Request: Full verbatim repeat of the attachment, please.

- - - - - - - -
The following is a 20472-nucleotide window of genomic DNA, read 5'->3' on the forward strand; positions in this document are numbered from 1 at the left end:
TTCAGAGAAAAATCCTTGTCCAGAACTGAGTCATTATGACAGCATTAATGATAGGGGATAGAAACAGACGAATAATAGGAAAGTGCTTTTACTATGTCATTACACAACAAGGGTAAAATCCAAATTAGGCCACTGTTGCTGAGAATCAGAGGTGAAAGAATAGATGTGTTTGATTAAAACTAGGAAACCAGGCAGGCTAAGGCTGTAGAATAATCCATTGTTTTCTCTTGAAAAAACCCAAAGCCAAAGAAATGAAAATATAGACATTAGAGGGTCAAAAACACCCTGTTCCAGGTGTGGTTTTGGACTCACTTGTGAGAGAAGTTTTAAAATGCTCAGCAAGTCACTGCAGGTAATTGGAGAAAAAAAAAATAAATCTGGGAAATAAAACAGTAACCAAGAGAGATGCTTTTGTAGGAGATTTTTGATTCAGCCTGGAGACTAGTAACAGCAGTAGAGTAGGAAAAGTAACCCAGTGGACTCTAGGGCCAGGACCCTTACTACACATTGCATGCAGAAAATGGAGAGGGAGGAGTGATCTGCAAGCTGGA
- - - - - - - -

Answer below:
The following is a 20472-nucleotide window of genomic DNA, read 5'->3' on the forward strand; positions in this document are numbered from 1 at the left end:
TTCAGAGAAAAATCCTTGTCCAGAACTGAGTCATTATGACAGCATTAATGATAGGGGATAGAAACAGACGAATAATAGGAAAGTGCTTTTACTATGTCATTACACAACAAGGGTAAAATCCAAATTAGGCCACTGTTGCTGAGAATCAGAGGTGAAAGAATAGATGTGTTTGATTAAAACTAGGAAACCAGGCAGGCTAAGGCTGTAGAATAATCCATTGTTTTCTCTTGAAAAAACCCAAAGCCAAAGAAATGAAAATATAGACATTAGAGGGTCAAAAACACCCTGTTCCAGGTGTGGTTTTGGACTCACTTGTGAGAGAAGTTTTAAAATGCTCAGCAAGTCACTGCAGGTAATTGGAGAAAAAAAAAATAAATCTGGGAAATAAAACAGTAACCAAGAGAGATGCTTTTGTAGGAGATTTTTGATTCAGCCTGGAGACTAGTAACAGCAGTAGAGTAGGAAAAGTAACCCAGTGGACTCTAGGGCCAGGACCCTTACTACACATTGCATGCAGAAAATGGAGAGGGAGGAGTGATCTGCAAGCTGGA